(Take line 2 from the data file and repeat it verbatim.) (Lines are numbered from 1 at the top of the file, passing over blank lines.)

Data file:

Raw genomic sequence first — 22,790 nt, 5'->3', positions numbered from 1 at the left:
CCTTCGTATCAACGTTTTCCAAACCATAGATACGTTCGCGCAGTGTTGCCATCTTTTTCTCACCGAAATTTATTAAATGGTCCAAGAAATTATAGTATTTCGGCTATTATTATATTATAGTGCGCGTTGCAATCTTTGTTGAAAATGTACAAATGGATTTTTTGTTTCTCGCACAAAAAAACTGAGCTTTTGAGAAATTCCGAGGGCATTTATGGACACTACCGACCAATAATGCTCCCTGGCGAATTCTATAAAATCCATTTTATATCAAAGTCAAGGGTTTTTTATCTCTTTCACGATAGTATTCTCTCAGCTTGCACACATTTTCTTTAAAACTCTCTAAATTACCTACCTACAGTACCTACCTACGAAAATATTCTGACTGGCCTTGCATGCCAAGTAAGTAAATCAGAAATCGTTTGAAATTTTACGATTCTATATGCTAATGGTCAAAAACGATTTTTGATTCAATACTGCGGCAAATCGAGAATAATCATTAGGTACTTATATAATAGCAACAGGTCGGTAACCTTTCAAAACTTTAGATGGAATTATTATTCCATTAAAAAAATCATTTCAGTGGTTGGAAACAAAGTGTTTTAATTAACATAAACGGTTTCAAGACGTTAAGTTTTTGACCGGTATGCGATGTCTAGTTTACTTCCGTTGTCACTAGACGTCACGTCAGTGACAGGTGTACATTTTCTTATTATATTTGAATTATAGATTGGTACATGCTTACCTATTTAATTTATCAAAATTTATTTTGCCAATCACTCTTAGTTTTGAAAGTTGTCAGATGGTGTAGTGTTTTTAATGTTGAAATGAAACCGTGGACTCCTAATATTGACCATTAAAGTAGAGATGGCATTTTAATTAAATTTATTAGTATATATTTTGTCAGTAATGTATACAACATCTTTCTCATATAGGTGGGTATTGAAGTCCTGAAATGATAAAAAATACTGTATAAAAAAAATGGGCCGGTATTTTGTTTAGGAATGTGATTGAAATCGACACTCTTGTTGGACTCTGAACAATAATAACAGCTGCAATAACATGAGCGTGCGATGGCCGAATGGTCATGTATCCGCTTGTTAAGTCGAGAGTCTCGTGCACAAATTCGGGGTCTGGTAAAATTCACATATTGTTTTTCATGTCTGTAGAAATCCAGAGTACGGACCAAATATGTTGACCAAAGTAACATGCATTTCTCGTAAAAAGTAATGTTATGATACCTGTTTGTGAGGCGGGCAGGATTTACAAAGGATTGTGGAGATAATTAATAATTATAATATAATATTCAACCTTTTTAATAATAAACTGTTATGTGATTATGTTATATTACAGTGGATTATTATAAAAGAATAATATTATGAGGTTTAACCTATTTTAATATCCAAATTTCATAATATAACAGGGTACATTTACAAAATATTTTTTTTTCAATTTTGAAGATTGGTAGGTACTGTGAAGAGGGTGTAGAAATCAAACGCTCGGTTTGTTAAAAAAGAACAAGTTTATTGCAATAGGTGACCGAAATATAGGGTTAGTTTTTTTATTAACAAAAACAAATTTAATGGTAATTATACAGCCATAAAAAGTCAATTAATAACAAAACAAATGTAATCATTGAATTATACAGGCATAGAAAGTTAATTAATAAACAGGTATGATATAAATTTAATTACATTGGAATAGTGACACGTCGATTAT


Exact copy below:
CCTTCGTATCAACGTTTTCCAAACCATAGATACGTTCGCGCAGTGTTGCCATCTTTTTCTCACCGAAATTTATTAAATGGTCCAAGAAATTATAGTATTTCGGCTATTATTATATTATAGTGCGCGTTGCAATCTTTGTTGAAAATGTACAAATGGATTTTTTGTTTCTCGCACAAAAAAACTGAGCTTTTGAGAAATTCCGAGGGCATTTATGGACACTACCGACCAATAATGCTCCCTGGCGAATTCTATAAAATCCATTTTATATCAAAGTCAAGGGTTTTTTATCTCTTTCACGATAGTATTCTCTCAGCTTGCACACATTTTCTTTAAAACTCTCTAAATTACCTACCTACAGTACCTACCTACGAAAATATTCTGACTGGCCTTGCATGCCAAGTAAGTAAATCAGAAATCGTTTGAAATTTTACGATTCTATATGCTAATGGTCAAAAACGATTTTTGATTCAATACTGCGGCAAATCGAGAATAATCATTAGGTACTTATATAATAGCAACAGGTCGGTAACCTTTCAAAACTTTAGATGGAATTATTATTCCATTAAAAAAATCATTTCAGTGGTTGGAAACAAAGTGTTTTAATTAACATAAACGGTTTCAAGACGTTAAGTTTTTGACCGGTATGCGATGTCTAGTTTACTTCCGTTGTCACTAGACGTCACGTCAGTGACAGGTGTACATTTTCTTATTATATTTGAATTATAGATTGGTACATGCTTACCTATTTAATTTATCAAAATTTATTTTGCCAATCACTCTTAGTTTTGAAAGTTGTCAGATGGTGTAGTGTTTTTAATGTTGAAATGAAACCGTGGACTCCTAATATTGACCATTAAAGTAGAGATGGCATTTTAATTAAATTTATTAGTATATATTTTGTCAGTAATGTATACAACATCTTTCTCATATAGGTGGGTATTGAAGTCCTGAAATGATAAAAAATACTGTATAAAAAAAATGGGCCGGTATTTTGTTTAGGAATGTGATTGAAATCGACACTCTTGTTGGACTCTGAACAATAATAACAGCTGCAATAACATGAGCGTGCGATGGCCGAATGGTCATGTATCCGCTTGTTAAGTCGAGAGTCTCGTGCACAAATTCGGGGTCTGGTAAAATTCACATATTGTTTTTCATGTCTGTAGAAATCCAGAGTACGGACCAAATATGTTGACCAAAGTAACATGCATTTCTCGTAAAAAGTAATGTTATGATACCTGTTTGTGAGGCGGGCAGGATTTACAAAGGATTGTGGAGATAATTAATAATTATAATATAATATTCAACCTTTTTAATAATAAACTGTTATGTGATTATGTTATATTACAGTGGATTATTATAAAAGAATAATATTATGAGGTTTAACCTATTTTAATATCCAAATTTCATAATATAACAGGGTACATTTACAAAATATTTTTTTTTCAATTTTGAAGATTGGTAGGTACTGTGAAGAGGGTGTAGAAATCAAACGCTCGGTTTGTTAAAAAAGAACAAGTTTATTGCAATAGGTGACCGAAATATAGGGTTAGTTTTTTTATTAACAAAAACAAATTTAATGGTAATTATACAGCCATAAAAAGTCAATTAATAACAAAACAAATGTAATCATTGAATTATACAGGCATAGAAAGTTAATTAATAAACAGGTATGATATAAATTTAATTACATTGGAATAGTGACACGTCGATTAT